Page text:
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45 Years in Space: Voyager's Sensors Pushed All Limits

‘Voyager’ space probes 45 years on the road: beyond the heliosphere, energy decreases

Already 45 years in space
Voyager’s sensors have gone too far

The Voyager space probes have been moving for about 45 years. Today it is the furthest man-made object from Earth and has penetrated previously unexplored areas for a long time. But now they are starting to weaken.

Far, Far, ‘Voyager’: Man-made objects have never traveled as far from Earth as these two Dual sensors from NASA. Voyager 1 and Voyager 2 have been on the road for about 45 years. Since then, both have left the heliosphere and entered areas that had not been explored by spacecraft before.

But the longest flight in space history appears to be drawing to a close: Although both unmanned probes are still flying and continue to send data, the NASA scientists responsible have already grounded many of the instruments on board in the past three years in order to extend The remaining. energy. The power of the sensors is decreasing year by year – and engineers have to adapt to it. To do this, they often have to read decades-old documents or contact long-retired NASA engineers.

With Voyager 1, scientists are currently having a data problem. Although the probe is operating normally, the control system displays completely different data. “Such a puzzle is not surprising at this point in the mission,” said lead scientist Susan Dodd. “The two probes are about 45 years old, much longer than mission planners ever expected. We are outside the heliosphere — a highly radioactive environment in which no spacecraft has ever flown. So for engineers, there are major challenges.”

Originally, the “Voyager” (German: traveller) mission was designed by two “cosmic astronauts,” considered one of the most successful projects in NASA’s history, for four years. “Voyager 2” was launched on August 20, 1977, and its twin sister “Voyager 1” shortly thereafter on September 5, 1977.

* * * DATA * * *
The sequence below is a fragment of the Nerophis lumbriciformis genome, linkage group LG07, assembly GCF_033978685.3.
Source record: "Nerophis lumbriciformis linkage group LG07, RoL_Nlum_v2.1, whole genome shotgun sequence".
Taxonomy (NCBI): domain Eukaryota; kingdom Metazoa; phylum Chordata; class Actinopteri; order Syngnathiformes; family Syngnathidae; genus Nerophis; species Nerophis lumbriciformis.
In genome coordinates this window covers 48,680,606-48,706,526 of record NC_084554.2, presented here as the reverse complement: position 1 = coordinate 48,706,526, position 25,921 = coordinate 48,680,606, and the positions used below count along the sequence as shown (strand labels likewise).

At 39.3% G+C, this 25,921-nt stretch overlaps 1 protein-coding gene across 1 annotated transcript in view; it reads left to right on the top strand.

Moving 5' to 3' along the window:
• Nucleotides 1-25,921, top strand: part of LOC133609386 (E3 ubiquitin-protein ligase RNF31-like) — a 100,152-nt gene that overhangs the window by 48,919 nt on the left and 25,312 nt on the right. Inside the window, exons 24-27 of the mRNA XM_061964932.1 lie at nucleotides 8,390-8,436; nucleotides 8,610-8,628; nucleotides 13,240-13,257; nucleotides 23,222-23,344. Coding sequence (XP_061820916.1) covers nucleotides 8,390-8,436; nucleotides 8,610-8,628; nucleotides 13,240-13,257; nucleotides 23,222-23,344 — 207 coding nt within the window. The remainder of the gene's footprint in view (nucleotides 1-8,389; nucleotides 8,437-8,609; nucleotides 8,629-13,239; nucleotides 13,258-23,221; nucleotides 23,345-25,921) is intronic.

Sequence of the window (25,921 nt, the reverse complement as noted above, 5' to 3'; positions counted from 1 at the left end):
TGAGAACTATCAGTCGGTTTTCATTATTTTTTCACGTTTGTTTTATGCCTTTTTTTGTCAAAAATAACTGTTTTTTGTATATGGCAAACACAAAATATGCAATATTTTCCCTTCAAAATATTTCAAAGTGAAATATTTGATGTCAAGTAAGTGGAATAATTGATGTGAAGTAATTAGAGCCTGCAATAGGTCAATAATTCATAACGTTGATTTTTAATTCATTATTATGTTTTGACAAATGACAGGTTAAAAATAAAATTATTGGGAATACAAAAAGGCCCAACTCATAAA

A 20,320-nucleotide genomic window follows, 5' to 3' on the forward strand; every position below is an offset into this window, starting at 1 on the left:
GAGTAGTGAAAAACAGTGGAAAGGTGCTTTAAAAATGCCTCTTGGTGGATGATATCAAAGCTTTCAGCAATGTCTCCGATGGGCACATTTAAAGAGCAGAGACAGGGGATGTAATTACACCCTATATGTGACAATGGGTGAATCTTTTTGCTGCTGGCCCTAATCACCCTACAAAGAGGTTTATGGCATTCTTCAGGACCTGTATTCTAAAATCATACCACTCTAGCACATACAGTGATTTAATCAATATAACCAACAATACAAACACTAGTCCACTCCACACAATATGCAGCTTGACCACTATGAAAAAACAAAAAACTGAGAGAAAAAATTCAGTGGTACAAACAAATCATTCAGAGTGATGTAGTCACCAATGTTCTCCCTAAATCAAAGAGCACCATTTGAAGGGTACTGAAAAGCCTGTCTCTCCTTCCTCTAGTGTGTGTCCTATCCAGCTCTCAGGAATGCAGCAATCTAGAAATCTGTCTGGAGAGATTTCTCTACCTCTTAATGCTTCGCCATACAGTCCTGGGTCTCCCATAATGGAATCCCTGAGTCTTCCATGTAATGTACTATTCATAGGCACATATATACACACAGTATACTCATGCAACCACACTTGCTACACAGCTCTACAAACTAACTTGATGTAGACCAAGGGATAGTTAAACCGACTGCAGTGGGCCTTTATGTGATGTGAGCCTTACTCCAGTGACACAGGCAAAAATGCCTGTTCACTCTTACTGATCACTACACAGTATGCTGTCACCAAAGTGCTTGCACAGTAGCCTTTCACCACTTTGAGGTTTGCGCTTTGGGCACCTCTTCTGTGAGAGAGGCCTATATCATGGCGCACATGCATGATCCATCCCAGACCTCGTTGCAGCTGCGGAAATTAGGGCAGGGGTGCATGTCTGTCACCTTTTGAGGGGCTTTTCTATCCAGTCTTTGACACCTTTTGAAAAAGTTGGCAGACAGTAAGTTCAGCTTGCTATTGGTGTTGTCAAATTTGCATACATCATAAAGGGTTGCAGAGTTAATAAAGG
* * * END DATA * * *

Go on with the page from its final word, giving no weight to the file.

Beyond all limits

Both probes, each weighing about one ton, had a rendezvous with Jupiter and Saturn, “Voyager 2” visited Uranus and Neptune. The probes also studied nearly 50 satellites. The pair have sent back stunning images of Jupiter’s atmosphere, active volcanoes on Jupiter’s moon Io, and Saturn’s rings.

As an insight, the sensors were equipped with backup systems from the start. The two Voyagers are powered by long-lived plutonium generators.

Voyager 1 is now more than 23 billion km from Earth, farther than any other spacecraft, while Voyager 2 is about 20 billion km away. In 2012, Voyager 1 became the first spacecraft in human history to leave the solar system. Thanks to its previous launch, Voyager 2 is the longest continuously operating spacecraft. In 2018, Voyager 2 also left the heliosphere.

However, there are different definitions of the limits of the solar system. It is often equated to the edge of the heliosphere, a type of bubble in interstellar space that is formed largely by the solar wind. According to other experts, the boundary is farther and lies behind the so-called Oort Cloud, a group of small objects that, despite the huge distance, are still under the influence of the Sun’s gravity.

Music in the bag

“Our energy budgets are getting tighter, but our team assumes we can do science for at least five more years,” the probes recently said via Twitter. “Maybe we will be able to celebrate our 50th anniversary or even work in the 2030s.”

Even if they were silent, the sensors would not stop flying. They are currently traveling through the Milky Way at about 61,000 kilometers per hour (“Voyager 1”) and about 55,000 kilometers per hour (“Voyager 2”). The “Voyager” twins have them on the music data carriers of rock and roll legend Chuck Berry, as well as the classical music of Bach, Mozart and Beethoven, as well as sounds from countries like Australia, Bulgaria, Japan and Peru and 115 images and greetings of potential aliens in 55 different languages.

“It’s hard to see the end coming,” scientist Alan Cummings, who has been tracking the probes for decades, told Scientific American. “But we did great things.”

(This article was first published on Saturday, July 2, 2022.)

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